When hiring staff, most retailers put a great deal of effort into the application process to make sure they’ve found the right person. Choosing your business advisers is equally important. These are the people you rely on to help you with specialized areas of the business, such as helping you understand estate laws and doing your taxes. When it comes to succession planning, these are the people who will be by your side as you negotiate the terms of the sale and set up estate plans.
Wayne Rivers, co-founder and president of the Family Business Institute, has extensive experience helping small businesses transition to new ownership. He offers guidance on what you should consider when choosing advisers, both for helping in your day-to-day operations and also in guiding your business through a succession plan.
Start With a Unified Front
Before you start a succession plan, make sure your team shares the same goals. For example, you may be involved in a partnership and will be bringing other leaders to discussions about your company’s future. If that is the case, work out your differences (as much as possible) before sitting down with an outside adviser. That will help you make better use of your time spent with the professionals guiding your plan.
“Make sure everyone in leadership has a common vision,” says Rivers. “Partnerships or other cases where there are multiple owners are notoriously hard to manage because it’s rare they all share the same vision for the company. If there’s not a shared vision, then they end up with competing agendas. When the leadership is confused, the rank-and-file employees are confused. That can lead to strife and be unproductive.”
Also, Rivers says it’s vitally important to involve your spouse in the process, even if they are not involved directly in the business. While they may not be a part of all discussions with your advisers, keep them apprised of major decisions so there are no surprises.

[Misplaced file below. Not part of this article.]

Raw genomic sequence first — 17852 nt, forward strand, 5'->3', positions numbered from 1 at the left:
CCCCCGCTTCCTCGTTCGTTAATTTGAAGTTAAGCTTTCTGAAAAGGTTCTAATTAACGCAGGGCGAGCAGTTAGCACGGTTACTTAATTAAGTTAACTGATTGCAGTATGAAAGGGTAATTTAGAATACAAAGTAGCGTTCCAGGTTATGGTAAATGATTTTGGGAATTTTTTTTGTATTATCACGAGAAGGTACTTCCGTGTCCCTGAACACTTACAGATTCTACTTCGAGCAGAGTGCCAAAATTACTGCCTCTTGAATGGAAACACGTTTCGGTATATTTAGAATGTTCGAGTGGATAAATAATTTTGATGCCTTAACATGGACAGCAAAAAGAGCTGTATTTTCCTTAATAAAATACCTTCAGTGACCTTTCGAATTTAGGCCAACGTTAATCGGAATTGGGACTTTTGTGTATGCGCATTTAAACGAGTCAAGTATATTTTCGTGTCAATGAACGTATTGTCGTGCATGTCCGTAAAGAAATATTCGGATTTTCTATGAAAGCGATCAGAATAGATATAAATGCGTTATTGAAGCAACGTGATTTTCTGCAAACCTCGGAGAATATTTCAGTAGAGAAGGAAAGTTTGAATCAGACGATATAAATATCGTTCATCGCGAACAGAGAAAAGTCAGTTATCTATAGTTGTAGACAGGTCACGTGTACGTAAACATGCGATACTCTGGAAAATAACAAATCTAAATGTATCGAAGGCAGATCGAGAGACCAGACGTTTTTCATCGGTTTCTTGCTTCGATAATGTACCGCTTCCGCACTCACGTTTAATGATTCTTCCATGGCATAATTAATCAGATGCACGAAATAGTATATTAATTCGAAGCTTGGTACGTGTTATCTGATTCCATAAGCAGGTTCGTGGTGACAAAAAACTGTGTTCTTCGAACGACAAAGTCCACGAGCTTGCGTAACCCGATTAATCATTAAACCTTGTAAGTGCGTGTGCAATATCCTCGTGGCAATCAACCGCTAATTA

“Don’t waste time and effort preparing your plan before you discuss it with your spouse, because you could set yourself up for trouble,” Rivers says.
6 Questions to Ask
There are five advisers every retailer needs to have on their team at all times throughout their business career: A banker, a lawyer, a CPA, an insurance professional and an investment professional. In special cases, such as planning for succession, you might want to add a consultant. They may not all play an equal role, but they all will have something to contribute in their area of expertise.
Here are some questions Rivers suggests you ask as you are choosing those advisers.
1. Who will do the bulk of the work? Don’t think you have to get all of your advisers to sit down together when you’re contemplating a big decision. While sometimes it could be ideal, it will also be expensive. You might also get conflicting advice. Choose the one who will help construct most of your plan; consult the others as needed. And if you do need to get several of them together, keep a tight agenda so you don’t waste your time and money.
“Most of the time, you’ll find one adviser who will do 80 percent of the heavy lifting,” says Rivers. “You can go to the others to help fill in the gaps.”
2. Is my current team of advisers still the best for me? More than likely, you already have advisers. They may have been with your business for decades. But as you are thinking about planning for succession, it’s critical that you take a close look and consider if they are still the best fit for you going forward. Do they still have the energy and capacity to help you through this important transition?
3. Do they interact well with upcoming leaders? When you’re thinking about succession, the decisions you make about the business are no longer about you. You need to create a vision that will appeal to the next group of leaders following you. The advisers you choose need to interact well with that new group of leaders because they will be a big part of the transition.
4. Do they specialize in the industry? Look for advisers who understand the home improvement industry, preferably those who have experience helping other retailers in a business transition. Similar to going to a specialty doctor, the advisers you choose should be dialed in to your unique needs.
5. Who else have they helped? Ask for references or find who else they have helped. This will tell you a lot about what they can and cannot do. If your CPA, for example, has never helped another business with a succession plan, then they are the wrong pick for you.
6. What do other retailers say? Consult your peers in the industry who have already been through the succession process, either as incoming or outgoing owners. They can help you sort through your adviser options and other aspects of the process.
“If you can, find someone who operated a hardware store and then sold it successfully,” says Rivers. “They know what worked and what didn’t. That retailer can teach you more about succession planning than anyone else.”